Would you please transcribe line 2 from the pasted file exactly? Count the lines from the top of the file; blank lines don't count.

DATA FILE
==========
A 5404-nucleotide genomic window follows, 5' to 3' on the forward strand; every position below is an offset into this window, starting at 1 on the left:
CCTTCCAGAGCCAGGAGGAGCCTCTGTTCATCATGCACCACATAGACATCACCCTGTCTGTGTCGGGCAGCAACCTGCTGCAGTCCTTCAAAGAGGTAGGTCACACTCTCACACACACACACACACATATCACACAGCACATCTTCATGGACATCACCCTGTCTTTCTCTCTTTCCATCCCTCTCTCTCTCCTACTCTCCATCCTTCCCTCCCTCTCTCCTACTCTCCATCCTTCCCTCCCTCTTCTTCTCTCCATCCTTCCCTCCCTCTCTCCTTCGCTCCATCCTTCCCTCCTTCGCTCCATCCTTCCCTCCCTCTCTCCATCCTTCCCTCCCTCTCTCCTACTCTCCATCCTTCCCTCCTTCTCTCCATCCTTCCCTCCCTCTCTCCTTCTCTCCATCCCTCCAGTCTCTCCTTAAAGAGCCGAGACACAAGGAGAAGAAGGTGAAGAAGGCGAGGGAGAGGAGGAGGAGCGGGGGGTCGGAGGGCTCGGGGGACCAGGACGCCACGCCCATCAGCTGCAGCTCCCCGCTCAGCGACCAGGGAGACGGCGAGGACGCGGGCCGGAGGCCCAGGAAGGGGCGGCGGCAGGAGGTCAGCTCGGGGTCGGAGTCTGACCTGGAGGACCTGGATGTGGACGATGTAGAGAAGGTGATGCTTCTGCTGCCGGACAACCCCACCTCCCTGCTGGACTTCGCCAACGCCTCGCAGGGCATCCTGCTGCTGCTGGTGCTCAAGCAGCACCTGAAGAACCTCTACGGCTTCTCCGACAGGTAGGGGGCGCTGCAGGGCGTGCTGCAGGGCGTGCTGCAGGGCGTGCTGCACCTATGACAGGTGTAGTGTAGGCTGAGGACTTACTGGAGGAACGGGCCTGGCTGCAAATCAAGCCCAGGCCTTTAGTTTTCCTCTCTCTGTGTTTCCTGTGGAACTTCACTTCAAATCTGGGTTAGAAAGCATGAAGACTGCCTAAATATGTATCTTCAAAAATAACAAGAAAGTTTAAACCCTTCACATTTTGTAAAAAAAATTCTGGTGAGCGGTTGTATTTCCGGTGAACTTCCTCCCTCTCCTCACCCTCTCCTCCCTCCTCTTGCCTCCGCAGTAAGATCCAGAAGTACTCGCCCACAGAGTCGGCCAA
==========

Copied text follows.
CCTTCCAGAGCCAGGAGGAGCCTCTGTTCATCATGCACCACATAGACATCACCCTGTCTGTGTCGGGCAGCAACCTGCTGCAGTCCTTCAAAGAGGTAGGTCACACTCTCACACACACACACACACATATCACACAGCACATCTTCATGGACATCACCCTGTCTTTCTCTCTTTCCATCCCTCTCTCTCTCCTACTCTCCATCCTTCCCTCCCTCTCTCCTACTCTCCATCCTTCCCTCCCTCTTCTTCTCTCCATCCTTCCCTCCCTCTCTCCTTCGCTCCATCCTTCCCTCCTTCGCTCCATCCTTCCCTCCCTCTCTCCATCCTTCCCTCCCTCTCTCCTACTCTCCATCCTTCCCTCCTTCTCTCCATCCTTCCCTCCCTCTCTCCTTCTCTCCATCCCTCCAGTCTCTCCTTAAAGAGCCGAGACACAAGGAGAAGAAGGTGAAGAAGGCGAGGGAGAGGAGGAGGAGCGGGGGGTCGGAGGGCTCGGGGGACCAGGACGCCACGCCCATCAGCTGCAGCTCCCCGCTCAGCGACCAGGGAGACGGCGAGGACGCGGGCCGGAGGCCCAGGAAGGGGCGGCGGCAGGAGGTCAGCTCGGGGTCGGAGTCTGACCTGGAGGACCTGGATGTGGACGATGTAGAGAAGGTGATGCTTCTGCTGCCGGACAACCCCACCTCCCTGCTGGACTTCGCCAACGCCTCGCAGGGCATCCTGCTGCTGCTGGTGCTCAAGCAGCACCTGAAGAACCTCTACGGCTTCTCCGACAGGTAGGGGGCGCTGCAGGGCGTGCTGCAGGGCGTGCTGCAGGGCGTGCTGCACCTATGACAGGTGTAGTGTAGGCTGAGGACTTACTGGAGGAACGGGCCTGGCTGCAAATCAAGCCCAGGCCTTTAGTTTTCCTCTCTCTGTGTTTCCTGTGGAACTTCACTTCAAATCTGGGTTAGAAAGCATGAAGACTGCCTAAATATGTATCTTCAAAAATAACAAGAAAGTTTAAACCCTTCACATTTTGTAAAAAAAATTCTGGTGAGCGGTTGTATTTCCGGTGAACTTCCTCCCTCTCCTCACCCTCTCCTCCCTCCTCTTGCCTCCGCAGTAAGATCCAGAAGTACTCGCCCACAGAGTCGGCCAA